Warm Quantum Materials: Harnessing Quantum Properties at high Temperatures

Warm Quantum Materials:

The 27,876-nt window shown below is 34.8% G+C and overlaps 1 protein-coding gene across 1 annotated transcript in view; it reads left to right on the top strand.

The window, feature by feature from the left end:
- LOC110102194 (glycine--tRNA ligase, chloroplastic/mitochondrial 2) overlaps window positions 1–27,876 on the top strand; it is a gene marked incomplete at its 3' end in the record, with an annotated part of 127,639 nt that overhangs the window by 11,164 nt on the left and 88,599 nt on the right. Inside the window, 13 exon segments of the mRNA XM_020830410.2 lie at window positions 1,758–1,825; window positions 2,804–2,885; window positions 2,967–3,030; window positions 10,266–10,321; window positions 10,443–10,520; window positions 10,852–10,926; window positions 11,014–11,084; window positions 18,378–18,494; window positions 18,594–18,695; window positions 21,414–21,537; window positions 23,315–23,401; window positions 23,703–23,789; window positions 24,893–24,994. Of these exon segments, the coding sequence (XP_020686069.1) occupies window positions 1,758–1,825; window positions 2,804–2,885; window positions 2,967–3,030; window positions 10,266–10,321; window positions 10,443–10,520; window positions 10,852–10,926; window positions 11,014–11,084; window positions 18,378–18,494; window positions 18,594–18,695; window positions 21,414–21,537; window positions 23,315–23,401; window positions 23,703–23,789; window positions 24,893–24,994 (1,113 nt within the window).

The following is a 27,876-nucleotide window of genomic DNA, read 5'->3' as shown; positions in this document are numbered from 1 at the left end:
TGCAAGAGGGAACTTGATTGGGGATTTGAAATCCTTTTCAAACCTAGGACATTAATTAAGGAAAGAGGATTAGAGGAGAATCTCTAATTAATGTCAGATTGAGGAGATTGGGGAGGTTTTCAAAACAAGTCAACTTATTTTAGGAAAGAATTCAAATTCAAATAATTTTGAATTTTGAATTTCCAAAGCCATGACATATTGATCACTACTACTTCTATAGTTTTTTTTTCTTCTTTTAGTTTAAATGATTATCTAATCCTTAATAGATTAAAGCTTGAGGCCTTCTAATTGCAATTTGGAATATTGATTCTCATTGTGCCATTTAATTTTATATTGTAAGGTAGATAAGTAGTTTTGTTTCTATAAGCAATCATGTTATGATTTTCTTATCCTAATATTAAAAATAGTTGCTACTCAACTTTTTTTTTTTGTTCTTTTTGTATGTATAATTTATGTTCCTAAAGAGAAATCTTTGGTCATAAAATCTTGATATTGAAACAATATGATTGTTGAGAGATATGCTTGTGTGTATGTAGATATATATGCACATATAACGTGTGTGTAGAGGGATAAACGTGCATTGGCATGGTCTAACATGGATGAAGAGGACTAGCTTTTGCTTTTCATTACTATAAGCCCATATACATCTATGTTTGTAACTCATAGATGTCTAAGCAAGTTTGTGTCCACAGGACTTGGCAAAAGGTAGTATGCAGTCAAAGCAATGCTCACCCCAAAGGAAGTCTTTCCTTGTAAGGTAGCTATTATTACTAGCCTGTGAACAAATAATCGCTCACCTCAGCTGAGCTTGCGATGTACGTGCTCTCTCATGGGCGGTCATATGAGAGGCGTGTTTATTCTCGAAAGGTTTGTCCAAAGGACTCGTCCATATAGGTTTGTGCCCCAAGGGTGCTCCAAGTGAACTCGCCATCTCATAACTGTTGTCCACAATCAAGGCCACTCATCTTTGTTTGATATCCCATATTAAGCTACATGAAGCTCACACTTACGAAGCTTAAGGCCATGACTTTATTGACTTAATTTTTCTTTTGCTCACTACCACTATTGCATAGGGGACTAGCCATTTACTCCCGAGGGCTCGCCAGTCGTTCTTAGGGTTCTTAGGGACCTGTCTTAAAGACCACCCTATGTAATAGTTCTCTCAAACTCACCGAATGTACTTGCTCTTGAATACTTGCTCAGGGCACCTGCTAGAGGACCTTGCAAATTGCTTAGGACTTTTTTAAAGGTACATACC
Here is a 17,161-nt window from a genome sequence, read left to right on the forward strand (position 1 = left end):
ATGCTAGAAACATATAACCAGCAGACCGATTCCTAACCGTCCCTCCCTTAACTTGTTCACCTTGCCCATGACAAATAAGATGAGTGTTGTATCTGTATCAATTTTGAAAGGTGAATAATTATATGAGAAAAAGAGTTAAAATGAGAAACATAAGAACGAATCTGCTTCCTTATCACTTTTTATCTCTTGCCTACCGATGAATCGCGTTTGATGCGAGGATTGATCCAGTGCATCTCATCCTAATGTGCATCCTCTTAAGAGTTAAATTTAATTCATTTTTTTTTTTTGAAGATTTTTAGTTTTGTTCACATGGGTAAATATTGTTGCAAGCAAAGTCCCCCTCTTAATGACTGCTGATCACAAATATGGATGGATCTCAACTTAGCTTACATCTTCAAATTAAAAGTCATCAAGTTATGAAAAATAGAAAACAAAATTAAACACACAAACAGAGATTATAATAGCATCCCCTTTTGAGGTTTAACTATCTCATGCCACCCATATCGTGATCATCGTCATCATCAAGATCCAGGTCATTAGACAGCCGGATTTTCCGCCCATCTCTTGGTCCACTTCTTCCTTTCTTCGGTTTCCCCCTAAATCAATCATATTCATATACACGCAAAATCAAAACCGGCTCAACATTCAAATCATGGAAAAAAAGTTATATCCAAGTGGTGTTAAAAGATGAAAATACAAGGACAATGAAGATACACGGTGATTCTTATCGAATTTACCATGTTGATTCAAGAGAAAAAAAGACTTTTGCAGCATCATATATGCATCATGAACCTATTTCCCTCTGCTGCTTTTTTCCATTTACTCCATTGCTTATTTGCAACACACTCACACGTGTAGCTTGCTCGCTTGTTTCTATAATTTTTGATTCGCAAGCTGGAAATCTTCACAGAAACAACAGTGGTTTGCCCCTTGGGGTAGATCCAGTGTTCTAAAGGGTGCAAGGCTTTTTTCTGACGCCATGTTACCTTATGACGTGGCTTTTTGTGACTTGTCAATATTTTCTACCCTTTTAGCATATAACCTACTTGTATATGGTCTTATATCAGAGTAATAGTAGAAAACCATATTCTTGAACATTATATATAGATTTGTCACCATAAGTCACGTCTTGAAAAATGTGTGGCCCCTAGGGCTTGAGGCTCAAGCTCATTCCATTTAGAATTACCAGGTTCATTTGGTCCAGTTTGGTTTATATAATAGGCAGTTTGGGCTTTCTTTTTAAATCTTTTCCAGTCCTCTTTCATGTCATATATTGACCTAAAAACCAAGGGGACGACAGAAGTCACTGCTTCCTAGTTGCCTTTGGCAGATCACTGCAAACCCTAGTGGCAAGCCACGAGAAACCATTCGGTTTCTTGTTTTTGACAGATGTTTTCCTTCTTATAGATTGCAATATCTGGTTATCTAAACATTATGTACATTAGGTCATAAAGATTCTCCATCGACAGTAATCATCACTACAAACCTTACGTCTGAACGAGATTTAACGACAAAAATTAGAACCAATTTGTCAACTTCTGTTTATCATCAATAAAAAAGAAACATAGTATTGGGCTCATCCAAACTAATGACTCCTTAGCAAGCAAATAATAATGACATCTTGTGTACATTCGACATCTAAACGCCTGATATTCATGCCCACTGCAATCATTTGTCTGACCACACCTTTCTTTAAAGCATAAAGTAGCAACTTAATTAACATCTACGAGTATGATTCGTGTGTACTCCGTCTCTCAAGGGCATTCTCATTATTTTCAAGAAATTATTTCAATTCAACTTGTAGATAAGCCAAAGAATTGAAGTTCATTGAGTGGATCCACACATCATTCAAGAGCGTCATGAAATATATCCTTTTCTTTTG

The properties of quantum materials are anomalously sensitive to external stimuli. At high-energy-density (HED) conditions, the orbital wavefunction overlap between neighboring sites in a crystal, then increases, in turn increasing the ratio of kinetic (inter-site charge hopping) to potential (on-site Coulomb repulsion) energy, providing a wealth of correlated electron phenomena, e.g., insulator-metal transitions, colossal magnetoresistance, valence fluctuations, superconductivity, superfludity, electrides, topological order, and quantum magnetic order (1-8). The occurrence of such a wide range of correlated electron phenomena arises from a delicate interplay between competing interactions that can be manipulated by tuning the energy density of matter in the HED regime, offering a raft of rich and unexplored phase space for the study of quantum phases of matter (see Figure). These conditions create a new quantum HED frontier, one that can transfer (harness) quantum properties to (at) high temperatures. This new HED quantum realm can be separated into two regimes: (1) core electron chemistry, and (2) the extreme compression states of hydrogen-rich systems (no core electrons), which leads to a new generation of hot superconductors.